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Uganda’s R&D investment betraying her ambitions


Uganda’s R&D investment betraying her ambitions

Prof. Ha-Joon Chang while delivering a key note address at the Joseph Mubiru Memorial Lecture

Prof. Ha-Joon Chang while delivering a key note address at the Joseph Mubiru Memorial Lecture

The debate about transforming Uganda from a subsistence agricultural-dominated economy to a service-based or even knowledge-based economy in the next decade continues to stir diverse emotions and shades of opinion.

In recent months though, the view that government needs to play a more active role in the economic stewardship of the country as opposed to the private-led growth, has gathered momentum.

The most recent major policy dialogue in this line took place in Kampala under the auspices of the Bank of Uganda at its annual Joseph Mubiru Memorial Lecture by the internationally acclaimed South Korean author Ha-Joon Chang who is based at Cambridge University.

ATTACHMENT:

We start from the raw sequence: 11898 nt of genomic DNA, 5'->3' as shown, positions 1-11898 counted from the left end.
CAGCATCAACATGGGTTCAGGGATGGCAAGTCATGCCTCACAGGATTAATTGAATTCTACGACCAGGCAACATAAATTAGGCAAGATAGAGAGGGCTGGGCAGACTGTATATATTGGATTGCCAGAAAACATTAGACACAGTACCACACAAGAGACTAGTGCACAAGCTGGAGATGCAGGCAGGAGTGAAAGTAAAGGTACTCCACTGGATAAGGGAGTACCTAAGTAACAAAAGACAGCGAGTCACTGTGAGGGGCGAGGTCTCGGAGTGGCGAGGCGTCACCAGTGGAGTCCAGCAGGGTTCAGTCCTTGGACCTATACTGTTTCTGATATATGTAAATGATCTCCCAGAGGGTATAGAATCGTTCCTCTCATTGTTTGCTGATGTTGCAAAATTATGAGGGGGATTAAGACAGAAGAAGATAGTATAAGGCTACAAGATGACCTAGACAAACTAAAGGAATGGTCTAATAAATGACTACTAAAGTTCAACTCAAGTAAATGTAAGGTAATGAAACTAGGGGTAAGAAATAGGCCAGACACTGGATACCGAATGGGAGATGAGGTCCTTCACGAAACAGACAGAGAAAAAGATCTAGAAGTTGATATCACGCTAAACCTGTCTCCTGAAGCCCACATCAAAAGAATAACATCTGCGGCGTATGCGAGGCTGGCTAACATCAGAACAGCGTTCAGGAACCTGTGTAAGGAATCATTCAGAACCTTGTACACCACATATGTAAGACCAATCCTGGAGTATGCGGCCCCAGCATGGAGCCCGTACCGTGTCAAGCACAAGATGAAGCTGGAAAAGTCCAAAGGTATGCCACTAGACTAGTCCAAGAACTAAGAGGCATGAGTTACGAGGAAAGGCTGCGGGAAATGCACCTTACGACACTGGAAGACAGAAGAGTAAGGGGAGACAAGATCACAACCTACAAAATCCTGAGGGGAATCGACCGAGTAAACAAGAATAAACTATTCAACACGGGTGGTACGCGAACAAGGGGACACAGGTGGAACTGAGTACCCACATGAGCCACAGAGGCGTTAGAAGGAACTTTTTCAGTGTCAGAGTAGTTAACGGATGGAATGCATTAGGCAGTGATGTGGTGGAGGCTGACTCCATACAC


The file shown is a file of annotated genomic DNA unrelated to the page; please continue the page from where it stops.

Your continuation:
Chang argued that it was wrong and unwise for still-developing countries like ours to borrow wholesome the advice of western countries to open our economies to competition before we attained some level of competitive advantage especially in the manufacturing sector.

Chang illustrated that developed countries decided to up their economies only after they attained some level of development and as if to kick the ladder they had used to climb up, advised other countries to abandon the same principles, such as protecting domestic markets, which they had used on their way to the top.

But our own Ramathan Ggoobi, a Lecturer of economics at Makerere University Business School (MUBS) and quite a number of other economic analysts, has strenuously called for a return to the drawing board and empower the state to perform a more active, if not corrective, role in directing the focus of the economy. The biggest and most emphatic message from Prof. Chang’s lecture was that Uganda needs to regain her policy space.

One doesn’t have to look far for evidence of failure of the private sector-led strategy in transforming Uganda’s economy. The endless spate of hunger and periods of starvation that have hit this land ‘gifted by nature’ has made mockery of the government’s economic policies and the campaign towards middle income status.